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On August 3rd the Chrisman Public Library held the program entitled ‘Off The Beaten Path’ with a visit from Douglas Hart Nature Center.
Keegan Payne, Environmental Educator at the nature center lead the program. The program was surrounded on a story about ‘Camp Read’. “I like reading and being read to, but sometimes I just wish that I got to pick the way that my favorite stories end,” Payne said.
Payne handed ‘Choose Your Own’ Adventure book to the children in attendance, with crayons to create their own story.
The cover on the book featured a tent with ‘Camp Read’ as the title. Inside, the book was blank so the children could choose what happens in the story.
“All through the story, you come to choices,” Payne said. “It will say do you want to do this, or do you want to do this. You get to pick what the characters do and where the characters go.”
The story began with an introduction of ‘Camp Read’ that was full of happy campers that wanted to go for a hike in the woods, but they couldn’t decide where they wanted to hike to. When decisions were to be made, the children were able to vote on what they thought should happen next.
“I’ll show you a couple of different hand signals and then we’ll vote using those hand signals which way we want to go,” Payne told the kids.
The first decision for the children was if they should hike up the mountain or down the trail. It was close, but most of the children wanted to go up the trail. They then stood and ‘hiked’ in place up the mountain.
When they reached the mountain, the children then learned about what types of animals they would find in the mountain habitats and how they survive in their habitat. “A habitat is an animal’s home.” In the mountain habitat, the animals learned about eagles, mountain goats, marmots and hares.
As they learned about mountain goats, Keegan laid down a piece of rope with numbers to see if the children could jump as far as a mountain goat, an animal which can jump twelve feet.
A few of them jumped six feet and others shorter distances.
Suddenly, a land slide happened while the children were on top of the mountain. Thinking quickly, the children made the decision to run down the mountain to escape.
After getting off of the mountain, the campers found themselves in a forest habitat. Owls, deer, turtles, beavers, salamanders, and fish are sometimes found in the forest habitat.
With many plants in the forest, it’s the perfect habitat for the herbivores to eat and provides shelter for them to hide and raise their young. Payne passed around oak leaves and blue belles for the children to look at. “All around the forest is a pretty good home for all the animals,” Payne said.
While talking about forest animals, Payne mentioned that some creatures like to carry their home on their backs. Much to the children’s delight, Keegan had brought a friend from the nature center for the children to see.
Windle, an Eastern Box Turtle, a common turtle that’s seen in the area, was introduced to the children. “We take care of him, but turtles like him would live in the forest.” Turtles similar to Windle tend to eat worms, plants and berries. Payne went on to ask the kids if he would be able to find his favorite food in the forest.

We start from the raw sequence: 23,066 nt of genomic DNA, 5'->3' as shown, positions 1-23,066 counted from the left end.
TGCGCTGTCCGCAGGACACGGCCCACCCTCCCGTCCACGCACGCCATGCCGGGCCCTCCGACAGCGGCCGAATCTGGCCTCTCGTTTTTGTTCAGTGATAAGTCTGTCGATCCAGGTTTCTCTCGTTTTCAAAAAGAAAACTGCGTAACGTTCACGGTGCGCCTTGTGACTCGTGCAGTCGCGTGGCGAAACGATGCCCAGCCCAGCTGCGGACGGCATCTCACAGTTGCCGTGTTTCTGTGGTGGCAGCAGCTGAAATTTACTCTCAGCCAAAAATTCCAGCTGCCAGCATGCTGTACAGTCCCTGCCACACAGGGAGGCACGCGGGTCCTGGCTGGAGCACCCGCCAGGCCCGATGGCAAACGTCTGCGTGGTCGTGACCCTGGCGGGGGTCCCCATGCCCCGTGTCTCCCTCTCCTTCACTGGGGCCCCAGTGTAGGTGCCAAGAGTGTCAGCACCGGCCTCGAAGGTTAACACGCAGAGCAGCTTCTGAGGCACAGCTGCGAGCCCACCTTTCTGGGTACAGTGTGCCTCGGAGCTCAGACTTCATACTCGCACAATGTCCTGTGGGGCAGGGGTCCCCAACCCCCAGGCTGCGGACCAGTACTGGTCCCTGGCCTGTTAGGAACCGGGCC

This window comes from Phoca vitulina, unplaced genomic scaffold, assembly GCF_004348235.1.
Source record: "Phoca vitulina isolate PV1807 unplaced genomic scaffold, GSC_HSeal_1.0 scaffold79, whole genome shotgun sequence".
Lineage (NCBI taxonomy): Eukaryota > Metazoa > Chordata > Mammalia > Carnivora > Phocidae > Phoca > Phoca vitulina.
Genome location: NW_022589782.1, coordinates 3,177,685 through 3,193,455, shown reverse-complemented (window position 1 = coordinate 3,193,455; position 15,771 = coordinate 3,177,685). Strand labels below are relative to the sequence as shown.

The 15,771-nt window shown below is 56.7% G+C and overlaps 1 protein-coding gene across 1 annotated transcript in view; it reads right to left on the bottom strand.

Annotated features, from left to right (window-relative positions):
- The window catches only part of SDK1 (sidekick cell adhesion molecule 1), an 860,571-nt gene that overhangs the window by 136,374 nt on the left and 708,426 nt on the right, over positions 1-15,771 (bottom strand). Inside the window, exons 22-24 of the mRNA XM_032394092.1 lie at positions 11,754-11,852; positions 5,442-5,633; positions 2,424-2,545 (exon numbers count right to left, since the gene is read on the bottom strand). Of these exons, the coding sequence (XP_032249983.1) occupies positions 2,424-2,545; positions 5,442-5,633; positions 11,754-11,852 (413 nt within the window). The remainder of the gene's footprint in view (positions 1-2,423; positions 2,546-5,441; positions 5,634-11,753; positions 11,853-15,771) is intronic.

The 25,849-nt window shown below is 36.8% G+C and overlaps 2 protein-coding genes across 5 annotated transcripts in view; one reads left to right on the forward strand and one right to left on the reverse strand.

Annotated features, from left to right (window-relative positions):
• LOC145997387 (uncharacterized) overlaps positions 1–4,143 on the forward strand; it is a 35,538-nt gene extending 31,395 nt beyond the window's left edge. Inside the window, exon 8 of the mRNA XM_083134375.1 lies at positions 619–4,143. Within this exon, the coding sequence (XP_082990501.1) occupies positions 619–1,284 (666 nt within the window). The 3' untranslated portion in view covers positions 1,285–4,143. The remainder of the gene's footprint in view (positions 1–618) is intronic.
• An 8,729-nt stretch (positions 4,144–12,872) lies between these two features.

After learning more about box turtles, Payne took Windle around the circle of kids so they could pet him and get a closer look. The gender of box turtles can be found by the color of their eyes. Male box turtles have red eyes, while the female have yellow.
The Camp Read campers continued their journey out of the forest, but got lost. The choices were to climb a tree to see where they were supposed to go or follow the river. They decided to climb up the tree.
Once up the tree, they found the way to the wetland habitat. “A wetland is a place that’s covered with water either all year around, like a pond or a river, or in the rainy seasons like marshes,” Payne said.
The animals found in this habitat are snapping turtles, cranes, ducks, frogs, fish and many other animals.
Keegan pulled various items out of a box, then asked the children how it’s connected to the wetlands.
In the next activity, one of the children volunteered to be dressed so they could survive in the habitat. He was dressed in a parka, swimming fins and goggles. “We’re not made to live in the wetlands, we would have to bring special things,” Keegan told the kids.
After learning about the wetlands and night quickly approaching, the campers made their way back to camp, but were very surprised when all the animals followed them back. Keegan made a circle with pictures of the different habitats and handed the children pictures of the animals that followed them back.
A game of ‘Musical Habitats’ was played, which is similar to musical chairs. The children walked around in a circle and stopped next to the habitat. If it wasn’t where their animal lived, they had to continue until they found the animals’ home.
Before she left, Keegan brought Windle back out for the kids to say goodbye. As the children left the library, they were able to take a special snack on their way out.